I have a Witch Doctor, he's like all Witch Doctors.
I have a Barbarian, he's like all Barbarians.
I have a Wizard, he's like all Wizards.
There is no feature outside of the gear you are wearing and skills you are temporarily using to distinguish your character from someone else's. You are just another generic, meaningless max level character with any and all skills available to you. You might as well start at maximum level for all the meaningful character development decisions you're actually making along the way. Your character's power is determined not by what skills you decide to use or what build you choose to put together but on whether or not you find X or Y Legendary which will enable a certain build to work. You are bound by your drops, not your own character development choices.
In Diablo 2, all characters of a given class were generic in their early levels, and very much so. Then, as they progressed, they also developed unique traits. Some Barbarians became shout-oriented, some would decide to use throwing weapons and specialize heavily into it, while others would Whirlwind their way to overpoweredness. Even characters with suboptimal, simply flavorful specializations were played a lot.
In Diablo III, this flavor is lost. Your character can do it all. He can be good, bad, godly, mediocre, and do all of this within 15 minutes. All you have to do is click a few buttons here and there, and there you have it. There is absolutely no sense of permanence and no sense of uniqueness put into character development, and I am absolutely saddened by it.
With the advent of the expansion, the opportunity was ripe for such a change to character development philosophy. Maybe a feature could've been implemented to create a hybrid form of talent trees, whereby you could select only a few specific skills in each "category" of the default non-Elective Mode, or maybe a feature in which you could allocate a skill in a permanent fashion to unlock a cosmetic change to a given animation.
Or even a Synergy for each skill only accessible by permanently allocating that skill to your bar, I don't know. I have as many ideas as the next guy, and they're not all perfect, but they can't possibly be worse as far as character development than the current approach.
Let's not even talk about the fact that Wizards are carrying around massive Axes and Swords for DPS purposes (whose idiotic idea was this, by the way?), crushing flavor right out of the a class-based characters system. My naked Wizard can't kill a Normal difficulty Zombie with a Meteor, but the moment he decides to wield any rusty old sword, he turns into a slaughter machine.
The game isn't just about "endgame", because there isn't any of it. There is no PvP and no incentive to reroll. All we have is farming. Farming, farming, farming. More farming. Even Diablo II players didn't play to farm. They might've had an MF character for the sake of grinding boss runs, and they would do it for a few hours on end every other day (or even everyday, for some), but the bulk of your playerbase was rerolling constantly.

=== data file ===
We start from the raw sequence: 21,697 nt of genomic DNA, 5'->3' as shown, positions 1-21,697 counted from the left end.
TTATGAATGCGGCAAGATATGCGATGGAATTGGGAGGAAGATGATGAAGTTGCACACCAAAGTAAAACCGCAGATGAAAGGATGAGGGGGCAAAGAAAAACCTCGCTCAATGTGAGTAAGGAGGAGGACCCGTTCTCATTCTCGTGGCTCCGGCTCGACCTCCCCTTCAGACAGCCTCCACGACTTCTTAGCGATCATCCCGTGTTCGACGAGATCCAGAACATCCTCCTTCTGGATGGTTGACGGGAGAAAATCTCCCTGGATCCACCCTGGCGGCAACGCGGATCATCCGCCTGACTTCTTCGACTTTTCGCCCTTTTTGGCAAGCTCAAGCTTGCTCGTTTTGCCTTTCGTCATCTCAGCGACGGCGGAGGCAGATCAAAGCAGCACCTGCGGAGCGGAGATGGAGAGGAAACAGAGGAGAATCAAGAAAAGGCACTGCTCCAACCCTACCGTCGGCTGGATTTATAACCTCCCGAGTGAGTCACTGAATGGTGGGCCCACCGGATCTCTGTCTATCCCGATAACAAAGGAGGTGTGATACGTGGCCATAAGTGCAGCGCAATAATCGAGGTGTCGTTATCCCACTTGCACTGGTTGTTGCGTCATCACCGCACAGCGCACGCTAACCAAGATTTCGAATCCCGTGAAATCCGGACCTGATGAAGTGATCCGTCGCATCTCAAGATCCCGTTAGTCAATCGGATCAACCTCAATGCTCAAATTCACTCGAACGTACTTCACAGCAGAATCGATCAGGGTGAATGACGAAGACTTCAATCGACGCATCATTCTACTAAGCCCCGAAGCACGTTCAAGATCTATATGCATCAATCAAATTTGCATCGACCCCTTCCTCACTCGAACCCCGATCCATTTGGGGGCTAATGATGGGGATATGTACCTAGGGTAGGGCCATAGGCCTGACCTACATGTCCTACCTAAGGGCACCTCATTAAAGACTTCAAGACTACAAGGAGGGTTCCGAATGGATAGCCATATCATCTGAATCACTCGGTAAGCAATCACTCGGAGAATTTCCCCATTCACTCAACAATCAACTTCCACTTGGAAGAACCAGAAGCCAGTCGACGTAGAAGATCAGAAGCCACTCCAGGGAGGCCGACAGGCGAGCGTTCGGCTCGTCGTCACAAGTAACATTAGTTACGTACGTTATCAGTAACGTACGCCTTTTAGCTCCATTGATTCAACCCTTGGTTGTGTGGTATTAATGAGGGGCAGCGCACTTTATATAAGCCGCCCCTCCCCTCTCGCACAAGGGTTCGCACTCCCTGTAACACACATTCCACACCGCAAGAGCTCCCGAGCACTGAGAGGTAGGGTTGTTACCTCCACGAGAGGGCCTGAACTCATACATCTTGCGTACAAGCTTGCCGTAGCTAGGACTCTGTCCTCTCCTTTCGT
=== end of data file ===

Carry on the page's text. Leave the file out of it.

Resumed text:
Start a Javazon, get her some decent gear. Get bored? Roll another Javazon, with Poison this time. Or maybe a Bowazon. Or a really straightforward Amazon with a thousand passives and heavy Deadly Strike/Open Wounds. You know what gives the game replayability? The fact that you're actually looking forward to leveling a new character, with new skills, using different items.
The drop rate for Titan's Revenge and/or Thunderstroke in Diablo II wasn't that high. In fact, it wasn't good at all. But you know what? It didn't matter one bit, because when you had it, it was valuable and it served a specific purpose for a specific character. It gave the item a personality because it filled a specific niche for the character it was going to.
You didn't sit on this one character pooping out different specializations on a whim, swapping items that suddenly become optimal for him, not remotely having invested any thought in its development and itemization goals as you leveled up. The "open-ended" skill system in Diablo 3 doesn't lend itself AT ALL to feelings of attachment to your characters. And yes, you ought to feel committed to your characters before you feel committed to your items.
It's mind-boggling that we're using the current system in a multiplayer game, and more so with all the potential that's there as far as gameplay goes. A stellar interface, amazing freaking responsiveness. This game has it all engine-wise, but it's lost all its flavor. All of it.
I am sorry for those people who think the "worst" about Diablo III is the fact that drop rates are low. Legendaries in Reaper of Souls are at least flavorful, and very much so. They just don't feel rewarding, because your character is just another piece of generic pixels, and you feel dissatisfied with the drop rates because playing has become no more than a never-ending farming run.
Enjoyment is absolutely nonexistent outside of your slot machine luck, so you feel like "winning" more often is the way to go. It really isn't. If your characters were meaningful, each and every one of them, you would focus on that more so than looking forward to that next orange light beam shooting up.